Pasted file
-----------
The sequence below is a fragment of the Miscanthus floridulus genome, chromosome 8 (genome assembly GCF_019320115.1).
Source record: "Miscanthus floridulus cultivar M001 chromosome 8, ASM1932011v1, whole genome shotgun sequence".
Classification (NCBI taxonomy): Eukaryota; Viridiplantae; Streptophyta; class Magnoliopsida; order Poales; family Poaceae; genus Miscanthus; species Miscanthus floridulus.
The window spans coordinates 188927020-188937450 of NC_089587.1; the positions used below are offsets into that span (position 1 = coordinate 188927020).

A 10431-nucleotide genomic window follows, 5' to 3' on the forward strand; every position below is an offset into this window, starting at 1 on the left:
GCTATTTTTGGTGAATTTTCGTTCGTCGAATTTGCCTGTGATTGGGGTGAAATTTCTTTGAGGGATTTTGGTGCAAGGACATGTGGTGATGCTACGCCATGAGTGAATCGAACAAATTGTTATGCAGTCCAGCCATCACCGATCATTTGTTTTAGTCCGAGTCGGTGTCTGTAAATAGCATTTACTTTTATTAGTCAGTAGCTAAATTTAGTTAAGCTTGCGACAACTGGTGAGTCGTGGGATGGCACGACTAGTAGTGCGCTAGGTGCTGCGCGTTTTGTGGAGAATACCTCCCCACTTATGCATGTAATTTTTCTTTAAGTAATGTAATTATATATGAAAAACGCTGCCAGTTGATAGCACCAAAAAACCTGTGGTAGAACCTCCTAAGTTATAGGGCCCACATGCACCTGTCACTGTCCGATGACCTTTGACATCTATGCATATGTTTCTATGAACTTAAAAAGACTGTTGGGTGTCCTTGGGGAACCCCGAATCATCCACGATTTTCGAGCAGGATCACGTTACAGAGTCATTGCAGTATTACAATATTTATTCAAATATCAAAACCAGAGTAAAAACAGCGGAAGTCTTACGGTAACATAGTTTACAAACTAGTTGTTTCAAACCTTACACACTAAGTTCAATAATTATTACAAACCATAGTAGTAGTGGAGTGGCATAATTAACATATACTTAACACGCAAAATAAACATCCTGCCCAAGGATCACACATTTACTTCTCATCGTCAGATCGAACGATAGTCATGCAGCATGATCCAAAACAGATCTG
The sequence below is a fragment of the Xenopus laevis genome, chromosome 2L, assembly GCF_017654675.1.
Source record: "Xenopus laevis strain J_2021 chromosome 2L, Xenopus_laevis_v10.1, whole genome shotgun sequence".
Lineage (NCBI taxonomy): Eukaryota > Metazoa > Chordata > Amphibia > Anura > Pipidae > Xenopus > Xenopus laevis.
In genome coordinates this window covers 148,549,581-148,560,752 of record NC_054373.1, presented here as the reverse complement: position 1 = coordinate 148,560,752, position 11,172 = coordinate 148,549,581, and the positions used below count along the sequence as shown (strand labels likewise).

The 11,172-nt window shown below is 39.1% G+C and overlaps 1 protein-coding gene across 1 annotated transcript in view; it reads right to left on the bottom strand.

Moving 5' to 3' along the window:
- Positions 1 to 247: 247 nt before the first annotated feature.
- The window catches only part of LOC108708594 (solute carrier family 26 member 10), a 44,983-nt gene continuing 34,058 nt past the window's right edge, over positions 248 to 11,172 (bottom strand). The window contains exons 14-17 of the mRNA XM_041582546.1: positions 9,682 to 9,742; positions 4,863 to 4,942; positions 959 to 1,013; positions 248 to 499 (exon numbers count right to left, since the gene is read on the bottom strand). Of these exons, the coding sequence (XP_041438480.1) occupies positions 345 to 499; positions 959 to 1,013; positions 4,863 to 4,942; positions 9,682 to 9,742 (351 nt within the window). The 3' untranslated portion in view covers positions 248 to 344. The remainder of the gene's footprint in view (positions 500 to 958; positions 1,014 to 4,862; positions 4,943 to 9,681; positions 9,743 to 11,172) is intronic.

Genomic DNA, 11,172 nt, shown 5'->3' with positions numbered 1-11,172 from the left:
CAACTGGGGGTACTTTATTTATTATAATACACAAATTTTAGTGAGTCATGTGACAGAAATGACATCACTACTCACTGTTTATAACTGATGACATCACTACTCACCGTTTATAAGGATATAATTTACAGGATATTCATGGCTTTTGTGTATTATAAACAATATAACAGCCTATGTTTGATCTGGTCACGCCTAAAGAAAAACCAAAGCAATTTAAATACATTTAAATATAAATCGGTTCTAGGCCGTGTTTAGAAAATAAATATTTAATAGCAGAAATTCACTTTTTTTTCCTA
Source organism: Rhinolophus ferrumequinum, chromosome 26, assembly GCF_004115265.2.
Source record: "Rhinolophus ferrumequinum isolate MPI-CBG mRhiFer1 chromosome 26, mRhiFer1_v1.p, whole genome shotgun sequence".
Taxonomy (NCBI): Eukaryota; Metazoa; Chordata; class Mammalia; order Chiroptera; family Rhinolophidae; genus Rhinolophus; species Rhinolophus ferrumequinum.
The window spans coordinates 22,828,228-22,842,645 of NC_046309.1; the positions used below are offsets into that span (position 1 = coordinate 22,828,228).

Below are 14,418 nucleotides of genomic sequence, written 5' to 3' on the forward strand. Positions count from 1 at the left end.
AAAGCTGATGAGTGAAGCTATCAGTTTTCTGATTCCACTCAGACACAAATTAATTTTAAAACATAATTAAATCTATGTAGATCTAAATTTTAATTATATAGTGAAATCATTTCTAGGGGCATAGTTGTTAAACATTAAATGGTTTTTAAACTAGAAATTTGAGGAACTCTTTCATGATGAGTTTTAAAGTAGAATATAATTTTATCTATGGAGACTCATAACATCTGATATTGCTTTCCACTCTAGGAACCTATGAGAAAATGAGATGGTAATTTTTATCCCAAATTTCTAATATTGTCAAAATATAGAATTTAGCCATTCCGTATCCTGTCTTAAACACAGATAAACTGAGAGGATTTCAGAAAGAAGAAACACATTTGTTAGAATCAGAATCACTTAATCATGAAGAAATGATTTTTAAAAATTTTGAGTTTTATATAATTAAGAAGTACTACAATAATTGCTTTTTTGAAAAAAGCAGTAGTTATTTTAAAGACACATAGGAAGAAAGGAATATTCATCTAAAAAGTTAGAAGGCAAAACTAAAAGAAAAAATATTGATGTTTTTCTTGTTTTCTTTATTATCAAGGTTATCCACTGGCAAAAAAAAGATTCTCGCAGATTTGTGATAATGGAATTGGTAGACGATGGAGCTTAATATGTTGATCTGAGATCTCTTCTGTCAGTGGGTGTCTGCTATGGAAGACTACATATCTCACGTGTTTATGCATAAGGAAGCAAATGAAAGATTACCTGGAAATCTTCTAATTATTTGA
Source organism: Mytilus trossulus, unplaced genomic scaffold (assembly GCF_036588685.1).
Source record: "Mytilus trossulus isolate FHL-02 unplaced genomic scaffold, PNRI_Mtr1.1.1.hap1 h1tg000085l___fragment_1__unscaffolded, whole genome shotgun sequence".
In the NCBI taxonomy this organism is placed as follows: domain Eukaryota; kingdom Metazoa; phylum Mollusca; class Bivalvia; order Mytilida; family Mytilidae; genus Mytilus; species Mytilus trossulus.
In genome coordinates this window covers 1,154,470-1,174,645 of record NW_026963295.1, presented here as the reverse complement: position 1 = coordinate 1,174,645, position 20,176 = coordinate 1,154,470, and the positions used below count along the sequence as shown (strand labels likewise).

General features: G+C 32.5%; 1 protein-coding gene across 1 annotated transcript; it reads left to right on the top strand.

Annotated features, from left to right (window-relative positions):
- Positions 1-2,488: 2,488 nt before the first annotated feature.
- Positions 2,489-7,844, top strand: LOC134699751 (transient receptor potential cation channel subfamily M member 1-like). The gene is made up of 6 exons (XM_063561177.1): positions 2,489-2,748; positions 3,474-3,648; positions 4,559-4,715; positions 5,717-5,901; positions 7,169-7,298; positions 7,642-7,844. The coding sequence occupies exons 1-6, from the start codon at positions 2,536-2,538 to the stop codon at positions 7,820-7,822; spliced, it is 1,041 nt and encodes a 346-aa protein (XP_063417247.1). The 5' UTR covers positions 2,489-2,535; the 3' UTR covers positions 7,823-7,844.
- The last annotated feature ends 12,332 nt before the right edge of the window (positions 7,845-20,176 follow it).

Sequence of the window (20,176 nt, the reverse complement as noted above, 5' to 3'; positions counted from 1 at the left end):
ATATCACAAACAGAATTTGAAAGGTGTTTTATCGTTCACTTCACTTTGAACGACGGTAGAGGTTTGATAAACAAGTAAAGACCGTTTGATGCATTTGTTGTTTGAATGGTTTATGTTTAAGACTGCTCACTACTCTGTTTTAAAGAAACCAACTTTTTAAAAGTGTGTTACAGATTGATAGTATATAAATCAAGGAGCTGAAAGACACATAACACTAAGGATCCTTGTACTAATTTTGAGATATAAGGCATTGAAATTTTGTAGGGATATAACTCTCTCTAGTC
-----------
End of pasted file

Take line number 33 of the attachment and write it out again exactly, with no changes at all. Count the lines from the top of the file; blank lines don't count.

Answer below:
ATATCACAAACAGAATTTGAAAGGTGTTTTATCGTTCACTTCACTTTGAACGACGGTAGAGGTTTGATAAACAAGTAAAGACCGTTTGATGCATTTGTTGTTTGAATGGTTTATGTTTAAGACTGCTCACTACTCTGTTTTAAAGAAACCAACTTTTTAAAAGTGTGTTACAGATTGATAGTATATAAATCAAGGAGCTGAAAGACACATAACACTAAGGATCCTTGTACTAATTTTGAGATATAAGGCATTGAAATTTTGTAGGGATATAACTCTCTCTAGTC